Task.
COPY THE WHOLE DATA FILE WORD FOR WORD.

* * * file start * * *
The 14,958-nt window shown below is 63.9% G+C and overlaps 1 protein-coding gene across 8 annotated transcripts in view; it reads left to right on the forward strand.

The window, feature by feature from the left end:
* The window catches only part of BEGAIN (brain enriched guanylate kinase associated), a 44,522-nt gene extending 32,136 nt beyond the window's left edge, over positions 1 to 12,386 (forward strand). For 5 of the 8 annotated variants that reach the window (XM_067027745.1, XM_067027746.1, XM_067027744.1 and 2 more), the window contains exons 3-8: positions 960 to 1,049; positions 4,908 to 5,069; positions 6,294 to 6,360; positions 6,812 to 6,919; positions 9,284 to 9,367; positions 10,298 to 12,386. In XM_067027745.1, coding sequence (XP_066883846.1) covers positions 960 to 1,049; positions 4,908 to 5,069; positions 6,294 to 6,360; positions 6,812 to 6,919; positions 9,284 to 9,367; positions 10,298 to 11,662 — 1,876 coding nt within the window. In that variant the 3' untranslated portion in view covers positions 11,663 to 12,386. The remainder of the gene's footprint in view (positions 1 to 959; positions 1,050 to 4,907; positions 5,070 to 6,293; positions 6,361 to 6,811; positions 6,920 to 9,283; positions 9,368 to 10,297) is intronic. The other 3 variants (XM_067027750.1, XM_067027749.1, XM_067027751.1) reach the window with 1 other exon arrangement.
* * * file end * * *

The 14,958-nt window shown below is 63.9% G+C and overlaps 1 protein-coding gene across 8 annotated transcripts in view; it reads left to right on the forward strand.

The window, feature by feature from the left end:
* The window catches only part of BEGAIN (brain enriched guanylate kinase associated), a 44,522-nt gene extending 32,136 nt beyond the window's left edge, over positions 1 to 12,386 (forward strand). For 5 of the 8 annotated variants that reach the window (XM_067027745.1, XM_067027746.1, XM_067027744.1 and 2 more), the window contains exons 3-8: positions 960 to 1,049; positions 4,908 to 5,069; positions 6,294 to 6,360; positions 6,812 to 6,919; positions 9,284 to 9,367; positions 10,298 to 12,386. In XM_067027745.1, coding sequence (XP_066883846.1) covers positions 960 to 1,049; positions 4,908 to 5,069; positions 6,294 to 6,360; positions 6,812 to 6,919; positions 9,284 to 9,367; positions 10,298 to 11,662 — 1,876 coding nt within the window. In that variant the 3' untranslated portion in view covers positions 11,663 to 12,386. The remainder of the gene's footprint in view (positions 1 to 959; positions 1,050 to 4,907; positions 5,070 to 6,293; positions 6,361 to 6,811; positions 6,920 to 9,283; positions 9,368 to 10,297) is intronic. The other 3 variants (XM_067027750.1, XM_067027749.1, XM_067027751.1) reach the window with 1 other exon arrangement.